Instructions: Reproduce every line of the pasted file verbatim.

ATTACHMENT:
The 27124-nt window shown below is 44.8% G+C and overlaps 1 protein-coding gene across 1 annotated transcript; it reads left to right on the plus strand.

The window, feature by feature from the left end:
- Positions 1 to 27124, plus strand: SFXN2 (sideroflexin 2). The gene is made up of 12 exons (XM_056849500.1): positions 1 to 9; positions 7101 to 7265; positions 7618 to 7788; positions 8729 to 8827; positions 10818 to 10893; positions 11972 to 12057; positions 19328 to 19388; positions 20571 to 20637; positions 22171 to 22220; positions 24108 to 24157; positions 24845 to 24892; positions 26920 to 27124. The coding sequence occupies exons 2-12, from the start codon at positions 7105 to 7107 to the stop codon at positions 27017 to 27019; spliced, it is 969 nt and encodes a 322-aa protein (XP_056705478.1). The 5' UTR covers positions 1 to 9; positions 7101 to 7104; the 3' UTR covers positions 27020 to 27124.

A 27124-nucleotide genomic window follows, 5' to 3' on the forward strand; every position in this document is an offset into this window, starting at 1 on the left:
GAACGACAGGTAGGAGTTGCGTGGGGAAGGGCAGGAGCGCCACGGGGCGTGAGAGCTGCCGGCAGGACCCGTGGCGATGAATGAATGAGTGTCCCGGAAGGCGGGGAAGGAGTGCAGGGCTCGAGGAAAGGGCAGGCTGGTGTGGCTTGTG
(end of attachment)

The 27124-nt window shown below is 44.8% G+C and overlaps 1 protein-coding gene across 1 annotated transcript; it reads left to right on the plus strand.

The window, feature by feature from the left end:
- Positions 1 to 27124, plus strand: SFXN2 (sideroflexin 2). The gene is made up of 12 exons (XM_056849500.1): positions 1 to 9; positions 7101 to 7265; positions 7618 to 7788; positions 8729 to 8827; positions 10818 to 10893; positions 11972 to 12057; positions 19328 to 19388; positions 20571 to 20637; positions 22171 to 22220; positions 24108 to 24157; positions 24845 to 24892; positions 26920 to 27124. The coding sequence occupies exons 2-12, from the start codon at positions 7105 to 7107 to the stop codon at positions 27017 to 27019; spliced, it is 969 nt and encodes a 322-aa protein (XP_056705478.1). The 5' UTR covers positions 1 to 9; positions 7101 to 7104; the 3' UTR covers positions 27020 to 27124.

A 27124-nucleotide genomic window follows, 5' to 3' on the forward strand; every position in this document is an offset into this window, starting at 1 on the left:
GAACGACAGGTAGGAGTTGCGTGGGGAAGGGCAGGAGCGCCACGGGGCGTGAGAGCTGCCGGCAGGACCCGTGGCGATGAATGAATGAGTGTCCCGGAAGGCGGGGAAGGAGTGCAGGGCTCGAGGAAAGGGCAGGCTGGTGTGGCTTGTG